My ancestry research led me to Stephen and Hannah Emmerson, born 1806 and 1804, a brother and sister who were a great, great aunt and uncle. They farmed Hollybush Farm, Skelton in Cleveland, which had belonged to the Emmersons since the 1400s. Skelton had expanded rapidly since the late 1850s with the discovery of an ironstone seam in the surrounding Cleveland Hills, and the mining industry that sprang up in its wake. The Emmersons’ income was supplemented by royalties from the tons of ironstone that passed under their land, plus rents from houses that they owned, (often built on land they had sold), so they were comfortably off. Yet from 1872, the year the Cleveland Ironstone Miners Association was born, they let their fields to the miners for their annual Gala. This was not a small undertaking; in May 1872 there were upwards of 7000 miners trampling over their land. It was a large and important Gala Day. A key speaker was Alexander Macdonald, then President of the NUM, who became the first MP to have started his working life as a miner. He spoke from the hay wagon that passed for a platform, demanding shorter hours, better pay, safer working conditions and the need to educate the young. Stephen Emmerson was also seated on the platform; he and his sister were active in their support of the Association, Stephen attending all meetings.
Until 1888, with very few exceptions, (and sometimes twice a year), Gala Days took place on Hollybush Farm. Stephen died in 1887 and from 1889 Hannah, in her late eighties, let others host the event. The miners made no secret of their gratitude towards the Emmersons, and this was demonstrated in a number of presentations made to Stephen and Hannah over the years. Hannah was given a gold watch, and Stephen an electroplated silver tea and coffee set. He was the subject of a portrait, paid for by the miners, and such was his popularity that it was possible to purchase a photograph of the portrait for the sum of six stamps. Each gift was accompanied by an eloquent address by the Association’s President, Joseph Toyn.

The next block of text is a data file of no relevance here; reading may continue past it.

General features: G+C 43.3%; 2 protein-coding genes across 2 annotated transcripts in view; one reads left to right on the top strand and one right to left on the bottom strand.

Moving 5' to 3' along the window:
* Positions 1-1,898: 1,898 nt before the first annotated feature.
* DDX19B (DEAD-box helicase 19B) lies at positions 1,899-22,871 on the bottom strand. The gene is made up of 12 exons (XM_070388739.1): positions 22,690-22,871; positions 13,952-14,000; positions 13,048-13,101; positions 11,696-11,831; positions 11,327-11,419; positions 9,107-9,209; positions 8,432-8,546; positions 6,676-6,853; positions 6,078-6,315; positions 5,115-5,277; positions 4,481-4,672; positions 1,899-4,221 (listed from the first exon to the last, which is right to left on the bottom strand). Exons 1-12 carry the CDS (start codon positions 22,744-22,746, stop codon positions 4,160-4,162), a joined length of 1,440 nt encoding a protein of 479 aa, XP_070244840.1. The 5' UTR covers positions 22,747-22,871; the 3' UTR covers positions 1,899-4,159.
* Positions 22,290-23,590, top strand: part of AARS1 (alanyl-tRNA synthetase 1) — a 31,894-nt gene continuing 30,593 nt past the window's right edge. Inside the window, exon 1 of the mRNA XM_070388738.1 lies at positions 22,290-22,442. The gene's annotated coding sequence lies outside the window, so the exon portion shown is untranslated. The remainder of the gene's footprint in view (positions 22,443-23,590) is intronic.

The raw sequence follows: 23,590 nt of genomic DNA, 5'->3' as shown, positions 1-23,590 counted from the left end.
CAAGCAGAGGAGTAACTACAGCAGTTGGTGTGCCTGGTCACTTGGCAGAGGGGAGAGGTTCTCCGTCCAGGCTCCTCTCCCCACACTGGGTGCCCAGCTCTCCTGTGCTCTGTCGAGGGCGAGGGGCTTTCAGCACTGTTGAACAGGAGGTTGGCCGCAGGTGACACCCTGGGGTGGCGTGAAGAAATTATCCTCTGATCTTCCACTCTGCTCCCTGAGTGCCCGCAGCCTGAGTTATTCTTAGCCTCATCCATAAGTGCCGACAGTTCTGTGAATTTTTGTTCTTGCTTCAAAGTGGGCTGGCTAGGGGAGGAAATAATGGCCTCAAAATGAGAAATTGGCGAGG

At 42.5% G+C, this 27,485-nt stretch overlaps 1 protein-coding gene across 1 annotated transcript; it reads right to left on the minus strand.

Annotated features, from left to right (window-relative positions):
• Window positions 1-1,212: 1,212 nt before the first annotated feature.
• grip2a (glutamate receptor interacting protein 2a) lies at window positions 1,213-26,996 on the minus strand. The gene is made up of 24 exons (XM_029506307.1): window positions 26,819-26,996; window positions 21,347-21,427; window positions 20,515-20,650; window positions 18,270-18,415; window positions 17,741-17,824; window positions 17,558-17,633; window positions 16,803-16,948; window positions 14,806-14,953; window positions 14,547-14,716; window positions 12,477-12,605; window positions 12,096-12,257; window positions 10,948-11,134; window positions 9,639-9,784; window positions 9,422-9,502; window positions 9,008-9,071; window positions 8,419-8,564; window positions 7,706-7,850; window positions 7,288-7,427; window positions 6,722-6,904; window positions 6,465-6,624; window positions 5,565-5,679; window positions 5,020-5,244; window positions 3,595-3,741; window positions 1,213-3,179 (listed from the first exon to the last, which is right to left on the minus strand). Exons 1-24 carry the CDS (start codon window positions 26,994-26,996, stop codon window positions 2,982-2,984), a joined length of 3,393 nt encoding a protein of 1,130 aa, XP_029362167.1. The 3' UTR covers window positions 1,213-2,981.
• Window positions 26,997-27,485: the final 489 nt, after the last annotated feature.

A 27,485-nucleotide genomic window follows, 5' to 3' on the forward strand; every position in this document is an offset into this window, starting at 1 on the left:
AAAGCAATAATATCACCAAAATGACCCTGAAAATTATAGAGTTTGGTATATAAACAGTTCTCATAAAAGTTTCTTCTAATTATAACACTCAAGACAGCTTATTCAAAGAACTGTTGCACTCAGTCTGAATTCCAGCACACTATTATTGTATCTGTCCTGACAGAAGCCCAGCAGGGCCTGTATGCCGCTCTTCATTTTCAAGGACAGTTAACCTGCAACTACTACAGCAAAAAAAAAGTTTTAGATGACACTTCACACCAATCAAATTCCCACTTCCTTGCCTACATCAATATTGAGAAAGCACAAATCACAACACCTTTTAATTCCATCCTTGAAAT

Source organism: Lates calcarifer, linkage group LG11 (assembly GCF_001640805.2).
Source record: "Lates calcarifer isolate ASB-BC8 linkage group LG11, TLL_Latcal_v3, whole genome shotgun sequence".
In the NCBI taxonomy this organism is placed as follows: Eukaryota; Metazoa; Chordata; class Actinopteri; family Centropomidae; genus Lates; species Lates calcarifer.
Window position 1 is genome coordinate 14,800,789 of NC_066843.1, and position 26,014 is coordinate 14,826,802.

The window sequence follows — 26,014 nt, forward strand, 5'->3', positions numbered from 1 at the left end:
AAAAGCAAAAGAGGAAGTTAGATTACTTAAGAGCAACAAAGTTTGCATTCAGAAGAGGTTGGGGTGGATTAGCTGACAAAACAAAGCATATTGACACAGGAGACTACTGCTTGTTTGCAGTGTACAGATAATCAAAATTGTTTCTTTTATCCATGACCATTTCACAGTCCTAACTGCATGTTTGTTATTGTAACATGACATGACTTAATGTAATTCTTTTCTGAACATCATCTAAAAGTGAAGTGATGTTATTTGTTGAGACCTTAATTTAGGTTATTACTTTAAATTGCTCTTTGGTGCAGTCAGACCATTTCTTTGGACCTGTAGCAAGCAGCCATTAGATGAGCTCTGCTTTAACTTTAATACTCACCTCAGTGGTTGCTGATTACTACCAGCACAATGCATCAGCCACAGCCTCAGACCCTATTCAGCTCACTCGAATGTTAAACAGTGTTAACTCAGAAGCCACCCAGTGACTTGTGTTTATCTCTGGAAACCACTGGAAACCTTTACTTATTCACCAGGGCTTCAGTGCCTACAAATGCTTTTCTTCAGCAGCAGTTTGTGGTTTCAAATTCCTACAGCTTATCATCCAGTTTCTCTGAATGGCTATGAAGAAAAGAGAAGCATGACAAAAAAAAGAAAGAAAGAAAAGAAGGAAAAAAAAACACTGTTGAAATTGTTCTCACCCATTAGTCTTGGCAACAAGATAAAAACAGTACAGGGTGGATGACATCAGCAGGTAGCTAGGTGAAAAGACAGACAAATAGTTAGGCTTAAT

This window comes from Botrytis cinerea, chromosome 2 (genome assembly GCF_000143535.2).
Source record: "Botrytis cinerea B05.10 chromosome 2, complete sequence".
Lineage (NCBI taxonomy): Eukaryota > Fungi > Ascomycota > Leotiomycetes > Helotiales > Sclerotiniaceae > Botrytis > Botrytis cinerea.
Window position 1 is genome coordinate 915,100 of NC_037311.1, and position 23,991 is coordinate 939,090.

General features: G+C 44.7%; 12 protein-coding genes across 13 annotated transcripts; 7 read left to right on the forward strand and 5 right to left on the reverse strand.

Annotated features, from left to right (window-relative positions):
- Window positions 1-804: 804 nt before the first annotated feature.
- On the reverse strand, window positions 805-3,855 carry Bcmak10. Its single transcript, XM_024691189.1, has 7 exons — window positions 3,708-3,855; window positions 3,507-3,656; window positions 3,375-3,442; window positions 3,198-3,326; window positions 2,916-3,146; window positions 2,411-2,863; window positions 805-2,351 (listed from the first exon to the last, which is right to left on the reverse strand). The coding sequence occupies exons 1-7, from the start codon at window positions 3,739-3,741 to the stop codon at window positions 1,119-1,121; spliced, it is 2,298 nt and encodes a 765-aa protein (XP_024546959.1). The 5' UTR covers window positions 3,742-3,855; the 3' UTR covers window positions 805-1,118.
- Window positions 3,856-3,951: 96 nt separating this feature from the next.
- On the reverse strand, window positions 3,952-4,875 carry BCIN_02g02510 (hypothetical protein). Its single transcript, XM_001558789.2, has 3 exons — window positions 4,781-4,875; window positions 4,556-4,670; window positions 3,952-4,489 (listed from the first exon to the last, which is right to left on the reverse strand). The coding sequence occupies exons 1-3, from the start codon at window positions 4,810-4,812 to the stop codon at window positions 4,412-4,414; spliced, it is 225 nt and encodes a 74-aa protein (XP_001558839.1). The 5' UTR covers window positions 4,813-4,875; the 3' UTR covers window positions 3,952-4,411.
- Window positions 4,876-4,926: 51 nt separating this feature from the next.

Engraved bottles belonging to the Emmersons
In 2016 I was shown two engraved spirit bottles, by Stephen’s namesake, yet another Emmerson descendent. The bottles are named, STEPHEN EMMERSON, and HANNAH EMMERSON. Each has the date 1886 and the location, SKELTON. Stephen’s bottle is for WHISKY, Hannah’s for BRANDY. Each has holly leaves within the circle formed by their names. To date I can find no record of how they came to be in their possession. My initial reaction was that they were yet another gift from the mining community, although the newspaper report of the Gala Day in early June 1886 has no mention of a presentation. Yet – I strongly suspect the miners were involved in some way.
The bottles are examples of a fairly short-lived folk art, glass engraving done by miners. These were men in need of an income who were incapacitated, perhaps unable to undertake heavy manual work due to injury or illness.The Beamish Museum has a small collection of this type of engraved glass, and sells a book dedicated to it, An Alarming Accident by John Brooks and William Cowen. The title stems from the fact that much of this glassware was produced whenever a pit disaster occurred, and is engraved with inscriptions outlining the event. For example, ‘Hetton Colliery Explosion 20.12.1860. 22 Lives Lost.’ ‘An Alarming Accident Occurred at Barrington Colliery. 13 July 1894.’ ‘Hartley Colliery Disaster. Jany 16 1862. 204 Lives Lost.’ Amongst collectors these were known as ‘Disaster Glasses’. The authors insist that the majority of this glassware was produced between 1860 and 1895, and its circulation was confined to the area surrounding the Durham coalfields.